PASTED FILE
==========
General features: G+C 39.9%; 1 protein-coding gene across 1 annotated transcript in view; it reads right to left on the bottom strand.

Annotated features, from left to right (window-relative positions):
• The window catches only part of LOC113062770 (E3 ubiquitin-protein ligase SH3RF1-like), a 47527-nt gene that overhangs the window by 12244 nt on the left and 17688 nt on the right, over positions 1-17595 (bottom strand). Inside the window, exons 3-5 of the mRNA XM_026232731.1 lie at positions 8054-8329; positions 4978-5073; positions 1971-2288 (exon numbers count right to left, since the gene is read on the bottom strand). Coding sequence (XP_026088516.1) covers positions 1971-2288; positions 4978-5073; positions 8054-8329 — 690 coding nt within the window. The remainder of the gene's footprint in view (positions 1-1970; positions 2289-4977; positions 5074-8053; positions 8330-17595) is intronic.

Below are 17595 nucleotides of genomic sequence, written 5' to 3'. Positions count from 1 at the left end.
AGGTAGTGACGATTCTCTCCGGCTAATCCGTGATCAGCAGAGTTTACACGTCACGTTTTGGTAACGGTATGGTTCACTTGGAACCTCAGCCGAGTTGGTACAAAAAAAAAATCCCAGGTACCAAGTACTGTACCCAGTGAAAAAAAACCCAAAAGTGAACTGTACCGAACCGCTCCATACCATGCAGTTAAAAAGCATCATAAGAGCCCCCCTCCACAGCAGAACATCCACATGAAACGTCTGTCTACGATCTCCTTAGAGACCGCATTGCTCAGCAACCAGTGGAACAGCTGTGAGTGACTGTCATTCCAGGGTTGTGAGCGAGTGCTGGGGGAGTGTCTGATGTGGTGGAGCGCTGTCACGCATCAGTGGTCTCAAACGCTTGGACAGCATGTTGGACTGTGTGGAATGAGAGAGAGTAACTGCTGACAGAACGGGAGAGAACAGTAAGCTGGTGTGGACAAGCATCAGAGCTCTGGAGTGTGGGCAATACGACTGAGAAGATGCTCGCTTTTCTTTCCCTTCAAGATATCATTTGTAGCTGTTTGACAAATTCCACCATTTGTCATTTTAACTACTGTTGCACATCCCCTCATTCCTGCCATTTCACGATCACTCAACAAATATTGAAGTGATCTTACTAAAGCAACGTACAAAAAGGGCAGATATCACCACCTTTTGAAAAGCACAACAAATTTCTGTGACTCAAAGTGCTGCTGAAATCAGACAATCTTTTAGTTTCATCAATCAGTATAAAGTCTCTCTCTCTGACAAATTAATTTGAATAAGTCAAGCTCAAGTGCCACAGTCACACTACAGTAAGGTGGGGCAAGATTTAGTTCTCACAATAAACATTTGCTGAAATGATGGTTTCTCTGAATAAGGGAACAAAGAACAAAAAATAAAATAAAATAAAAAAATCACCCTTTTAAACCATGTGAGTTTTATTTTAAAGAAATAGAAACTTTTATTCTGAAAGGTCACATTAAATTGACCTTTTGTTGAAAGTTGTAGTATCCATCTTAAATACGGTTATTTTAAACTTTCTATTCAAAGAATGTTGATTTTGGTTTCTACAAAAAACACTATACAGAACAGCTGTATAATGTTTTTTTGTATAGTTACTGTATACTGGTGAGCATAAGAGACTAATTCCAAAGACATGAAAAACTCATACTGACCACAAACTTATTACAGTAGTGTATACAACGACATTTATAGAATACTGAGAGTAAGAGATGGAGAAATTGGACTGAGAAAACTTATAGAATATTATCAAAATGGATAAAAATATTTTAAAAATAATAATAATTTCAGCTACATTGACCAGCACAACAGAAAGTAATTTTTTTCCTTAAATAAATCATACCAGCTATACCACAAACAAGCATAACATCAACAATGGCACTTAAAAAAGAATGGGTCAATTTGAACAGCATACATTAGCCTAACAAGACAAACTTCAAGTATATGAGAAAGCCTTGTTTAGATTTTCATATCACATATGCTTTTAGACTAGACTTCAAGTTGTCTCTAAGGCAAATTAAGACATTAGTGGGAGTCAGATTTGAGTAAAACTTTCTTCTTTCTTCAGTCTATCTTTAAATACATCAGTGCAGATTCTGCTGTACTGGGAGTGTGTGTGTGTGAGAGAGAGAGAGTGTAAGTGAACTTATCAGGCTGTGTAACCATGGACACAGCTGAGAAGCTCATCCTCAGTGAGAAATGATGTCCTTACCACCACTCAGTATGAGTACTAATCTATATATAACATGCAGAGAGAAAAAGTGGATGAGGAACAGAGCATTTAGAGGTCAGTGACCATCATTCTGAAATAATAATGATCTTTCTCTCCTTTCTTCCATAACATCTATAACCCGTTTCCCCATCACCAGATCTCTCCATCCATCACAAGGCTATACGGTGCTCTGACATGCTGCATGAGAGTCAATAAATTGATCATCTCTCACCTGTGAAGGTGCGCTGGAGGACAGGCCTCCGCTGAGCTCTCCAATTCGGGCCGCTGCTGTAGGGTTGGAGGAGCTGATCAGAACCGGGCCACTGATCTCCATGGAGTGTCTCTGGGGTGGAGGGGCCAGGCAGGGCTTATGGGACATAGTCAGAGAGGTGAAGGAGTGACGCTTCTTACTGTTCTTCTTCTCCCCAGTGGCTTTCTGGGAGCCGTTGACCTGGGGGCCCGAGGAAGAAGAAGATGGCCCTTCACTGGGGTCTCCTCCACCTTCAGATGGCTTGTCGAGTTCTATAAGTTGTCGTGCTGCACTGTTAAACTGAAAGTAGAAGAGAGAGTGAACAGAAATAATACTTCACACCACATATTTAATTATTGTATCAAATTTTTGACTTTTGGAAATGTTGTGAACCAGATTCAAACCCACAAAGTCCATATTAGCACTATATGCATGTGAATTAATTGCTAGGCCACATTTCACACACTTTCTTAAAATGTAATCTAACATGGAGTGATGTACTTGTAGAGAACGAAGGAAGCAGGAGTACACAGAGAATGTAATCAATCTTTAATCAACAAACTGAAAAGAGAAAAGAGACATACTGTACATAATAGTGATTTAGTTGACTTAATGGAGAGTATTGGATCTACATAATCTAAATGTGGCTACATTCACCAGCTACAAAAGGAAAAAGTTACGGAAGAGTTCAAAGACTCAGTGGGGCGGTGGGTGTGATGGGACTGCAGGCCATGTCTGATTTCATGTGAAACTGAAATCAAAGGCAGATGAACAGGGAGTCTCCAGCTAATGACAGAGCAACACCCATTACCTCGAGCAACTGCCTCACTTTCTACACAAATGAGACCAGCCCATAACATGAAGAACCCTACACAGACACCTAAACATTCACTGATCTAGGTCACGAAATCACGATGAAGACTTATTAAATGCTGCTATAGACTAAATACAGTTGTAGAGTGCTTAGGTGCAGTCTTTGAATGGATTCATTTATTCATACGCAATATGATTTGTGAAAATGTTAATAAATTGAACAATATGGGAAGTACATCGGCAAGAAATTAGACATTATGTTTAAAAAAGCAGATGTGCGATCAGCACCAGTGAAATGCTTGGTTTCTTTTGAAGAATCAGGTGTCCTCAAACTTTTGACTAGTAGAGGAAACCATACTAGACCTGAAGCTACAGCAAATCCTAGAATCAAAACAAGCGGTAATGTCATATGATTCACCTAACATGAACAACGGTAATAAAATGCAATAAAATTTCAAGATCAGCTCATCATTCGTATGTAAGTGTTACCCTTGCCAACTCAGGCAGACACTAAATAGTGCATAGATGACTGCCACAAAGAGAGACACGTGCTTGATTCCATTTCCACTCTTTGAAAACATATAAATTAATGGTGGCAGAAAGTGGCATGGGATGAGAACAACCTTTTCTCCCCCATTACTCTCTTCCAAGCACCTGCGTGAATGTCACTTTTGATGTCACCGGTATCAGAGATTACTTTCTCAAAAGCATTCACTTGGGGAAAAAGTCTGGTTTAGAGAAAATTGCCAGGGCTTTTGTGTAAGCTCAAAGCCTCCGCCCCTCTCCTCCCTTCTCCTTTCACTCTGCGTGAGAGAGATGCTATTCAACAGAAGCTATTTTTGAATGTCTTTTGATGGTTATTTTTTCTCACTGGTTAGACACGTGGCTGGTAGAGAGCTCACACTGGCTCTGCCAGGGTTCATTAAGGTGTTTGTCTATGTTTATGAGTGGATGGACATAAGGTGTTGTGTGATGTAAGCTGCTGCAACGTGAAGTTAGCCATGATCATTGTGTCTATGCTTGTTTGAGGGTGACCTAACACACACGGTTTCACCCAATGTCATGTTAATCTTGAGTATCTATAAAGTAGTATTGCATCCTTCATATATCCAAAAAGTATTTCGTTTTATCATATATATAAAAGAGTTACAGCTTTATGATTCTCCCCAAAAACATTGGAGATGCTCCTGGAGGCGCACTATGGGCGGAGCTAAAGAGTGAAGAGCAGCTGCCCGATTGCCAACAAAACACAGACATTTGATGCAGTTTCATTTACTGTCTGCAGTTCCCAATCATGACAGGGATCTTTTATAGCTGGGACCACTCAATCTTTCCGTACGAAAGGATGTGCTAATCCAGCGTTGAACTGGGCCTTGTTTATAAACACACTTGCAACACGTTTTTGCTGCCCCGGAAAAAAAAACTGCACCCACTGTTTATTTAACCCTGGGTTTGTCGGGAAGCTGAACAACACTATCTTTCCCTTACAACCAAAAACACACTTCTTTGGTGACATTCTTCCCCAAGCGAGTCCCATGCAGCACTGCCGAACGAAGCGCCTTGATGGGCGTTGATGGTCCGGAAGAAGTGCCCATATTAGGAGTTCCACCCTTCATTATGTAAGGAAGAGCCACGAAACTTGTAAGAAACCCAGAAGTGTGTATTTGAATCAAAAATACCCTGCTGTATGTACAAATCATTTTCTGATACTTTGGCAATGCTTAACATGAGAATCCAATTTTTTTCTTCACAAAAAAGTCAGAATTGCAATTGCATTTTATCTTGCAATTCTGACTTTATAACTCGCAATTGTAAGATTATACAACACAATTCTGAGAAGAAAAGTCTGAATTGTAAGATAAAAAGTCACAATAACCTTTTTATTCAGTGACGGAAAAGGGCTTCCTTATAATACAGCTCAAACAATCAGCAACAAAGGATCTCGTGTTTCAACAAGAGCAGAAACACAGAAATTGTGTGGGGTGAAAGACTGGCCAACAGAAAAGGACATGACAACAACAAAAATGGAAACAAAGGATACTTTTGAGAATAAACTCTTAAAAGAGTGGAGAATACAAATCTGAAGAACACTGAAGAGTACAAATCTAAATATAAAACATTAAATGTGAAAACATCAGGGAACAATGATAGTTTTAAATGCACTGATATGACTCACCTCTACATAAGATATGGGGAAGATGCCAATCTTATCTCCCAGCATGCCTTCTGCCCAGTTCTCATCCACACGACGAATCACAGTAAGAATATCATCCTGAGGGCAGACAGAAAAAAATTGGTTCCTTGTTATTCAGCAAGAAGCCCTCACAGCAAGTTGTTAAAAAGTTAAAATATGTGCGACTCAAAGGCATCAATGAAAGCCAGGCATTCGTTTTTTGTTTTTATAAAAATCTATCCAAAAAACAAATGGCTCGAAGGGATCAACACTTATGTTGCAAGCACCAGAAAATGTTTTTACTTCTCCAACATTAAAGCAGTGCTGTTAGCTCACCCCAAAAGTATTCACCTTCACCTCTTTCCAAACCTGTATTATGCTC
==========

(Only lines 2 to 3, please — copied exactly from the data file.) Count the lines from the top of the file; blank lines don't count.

Annotated features, from left to right (window-relative positions):
• The window catches only part of LOC113062770 (E3 ubiquitin-protein ligase SH3RF1-like), a 47527-nt gene that overhangs the window by 12244 nt on the left and 17688 nt on the right, over positions 1-17595 (bottom strand). Inside the window, exons 3-5 of the mRNA XM_026232731.1 lie at positions 8054-8329; positions 4978-5073; positions 1971-2288 (exon numbers count right to left, since the gene is read on the bottom strand). Coding sequence (XP_026088516.1) covers positions 1971-2288; positions 4978-5073; positions 8054-8329 — 690 coding nt within the window. The remainder of the gene's footprint in view (positions 1-1970; positions 2289-4977; positions 5074-8053; positions 8330-17595) is intronic.